Dec 12, 2019

Twitter will make it easier to identify political candidates

Photo: Jakub Porzycki/NurPhoto via Getty Images

Twitter is launching two initiatives that will help users better identify political candidates on its platform, the company announced Thursday.

Why it matters: It's an effort to curb misinformation, making it easier for users to find original sources of information.

What's happening: Twitter is partnering with Ballotpedia, a nonprofit and nonpartisan online political encyclopedia, to identify the official campaign Twitter accounts of candidates.

  • The company is bringing back "election labels," a feature it first launched during the 2018 midterms. Twitter says that in the week before Election Day in 2018, 13% of conversation on its platform about the midterms included a tweet with an election label.
  • Beginning this week, Twitter will start identifying candidates who qualify for the primary ballot for House, Senate and gubernatorial races with a verified badge.

Go deeper: Twitter adds candidate labels ahead of midterm elections

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The dangerous side of limiting Twitter replies

Illustration: Lazaro Gamio/Axios

Twitter's plan to allow users to control who can reply to their posts, announced Wednesday, is largely welcome news for those who are routinely harassed on the service — including many people of color, women, LGBTQ+ folks and other groups often targeted by online mobs.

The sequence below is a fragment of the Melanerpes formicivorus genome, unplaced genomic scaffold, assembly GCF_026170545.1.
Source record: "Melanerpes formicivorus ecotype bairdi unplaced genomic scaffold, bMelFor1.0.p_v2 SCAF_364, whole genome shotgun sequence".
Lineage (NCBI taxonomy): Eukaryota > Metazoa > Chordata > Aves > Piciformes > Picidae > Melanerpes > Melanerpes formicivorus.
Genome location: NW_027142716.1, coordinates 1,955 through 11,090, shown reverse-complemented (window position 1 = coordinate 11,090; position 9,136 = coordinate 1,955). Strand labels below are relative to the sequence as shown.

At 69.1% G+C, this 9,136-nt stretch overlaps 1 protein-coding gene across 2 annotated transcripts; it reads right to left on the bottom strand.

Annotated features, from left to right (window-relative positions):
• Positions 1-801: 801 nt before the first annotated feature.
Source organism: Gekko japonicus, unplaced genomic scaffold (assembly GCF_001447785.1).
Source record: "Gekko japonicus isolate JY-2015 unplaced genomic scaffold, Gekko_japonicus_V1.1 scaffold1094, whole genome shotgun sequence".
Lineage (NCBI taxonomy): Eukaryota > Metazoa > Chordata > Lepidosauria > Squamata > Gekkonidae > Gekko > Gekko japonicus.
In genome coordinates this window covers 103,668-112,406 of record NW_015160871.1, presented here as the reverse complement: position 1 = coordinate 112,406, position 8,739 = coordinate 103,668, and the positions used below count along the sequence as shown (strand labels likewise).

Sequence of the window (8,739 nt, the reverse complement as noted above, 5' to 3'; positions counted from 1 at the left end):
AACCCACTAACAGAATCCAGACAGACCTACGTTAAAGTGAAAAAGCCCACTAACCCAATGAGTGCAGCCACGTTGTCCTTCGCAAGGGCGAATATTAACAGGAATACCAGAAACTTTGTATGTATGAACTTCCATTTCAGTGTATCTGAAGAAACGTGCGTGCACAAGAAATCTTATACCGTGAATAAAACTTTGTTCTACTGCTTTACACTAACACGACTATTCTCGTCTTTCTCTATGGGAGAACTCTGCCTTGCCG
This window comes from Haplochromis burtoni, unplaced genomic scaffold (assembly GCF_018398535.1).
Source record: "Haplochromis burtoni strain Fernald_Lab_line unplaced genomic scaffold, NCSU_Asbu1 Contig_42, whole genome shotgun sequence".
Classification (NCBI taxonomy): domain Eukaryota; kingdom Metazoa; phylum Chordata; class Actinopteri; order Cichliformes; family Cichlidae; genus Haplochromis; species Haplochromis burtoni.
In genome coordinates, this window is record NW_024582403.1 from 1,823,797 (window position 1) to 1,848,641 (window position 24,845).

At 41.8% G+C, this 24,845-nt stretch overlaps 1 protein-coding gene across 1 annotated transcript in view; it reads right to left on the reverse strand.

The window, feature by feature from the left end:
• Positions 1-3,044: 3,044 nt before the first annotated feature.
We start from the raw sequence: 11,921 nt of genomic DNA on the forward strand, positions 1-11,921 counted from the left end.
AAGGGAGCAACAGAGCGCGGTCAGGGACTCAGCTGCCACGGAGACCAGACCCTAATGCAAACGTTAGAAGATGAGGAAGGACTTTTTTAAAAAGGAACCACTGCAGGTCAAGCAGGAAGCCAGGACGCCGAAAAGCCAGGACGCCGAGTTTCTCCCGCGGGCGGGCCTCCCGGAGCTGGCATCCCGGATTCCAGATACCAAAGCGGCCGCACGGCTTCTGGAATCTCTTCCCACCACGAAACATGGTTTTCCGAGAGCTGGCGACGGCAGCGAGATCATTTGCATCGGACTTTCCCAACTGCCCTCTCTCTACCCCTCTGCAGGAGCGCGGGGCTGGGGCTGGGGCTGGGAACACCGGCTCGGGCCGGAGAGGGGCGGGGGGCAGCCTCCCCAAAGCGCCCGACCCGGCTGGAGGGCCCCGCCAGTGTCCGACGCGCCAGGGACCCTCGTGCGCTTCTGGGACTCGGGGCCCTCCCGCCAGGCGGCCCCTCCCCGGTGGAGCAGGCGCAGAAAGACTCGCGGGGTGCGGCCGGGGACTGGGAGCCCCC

Why it matters: It could create an even riper environment for misinformation — especially when combined with Twitter's policy of allowing elected officials' tweets to stand, even when they violate the rules that apply to other users.

Go deeperArrowJan 9, 2020

Why Twitter won't flag Trump's tweets on Iran

Illustration: Aïda Amer/Axios

President Trump's use of Twitter to threaten Iran brought renewed calls for CEO Jack Dorsey to take action to limit the president's use of the platform. However, Twitter maintains none of the president's messages violate the company's policies.

The bigger picture: Twitter has said that, in general, it will leave political leaders' tweets up even if they violate the terms of service that apply to other users. Last year it announced a policy that would see the company append a warning to tweets deemed to violate its rules. But, it has yet to apply that policy to Trump or anyone else.

Go deeperArrowJan 6, 2020

Misleading Biden clip highlights Twitter policy concerns

Illustration: Aïda Amer/Axios

A video selectively edited to frame one of Joe Biden's stump speeches as racist was shared by GOP strategists and a former speaker of the Missouri House, the New York Times reports, citing data from misinformation tracker VineSight.

Why it matters: Sharing misleading information via social media to incite anger toward presidential candidates is easy — and it works.

Go deeperArrowJan 4, 2020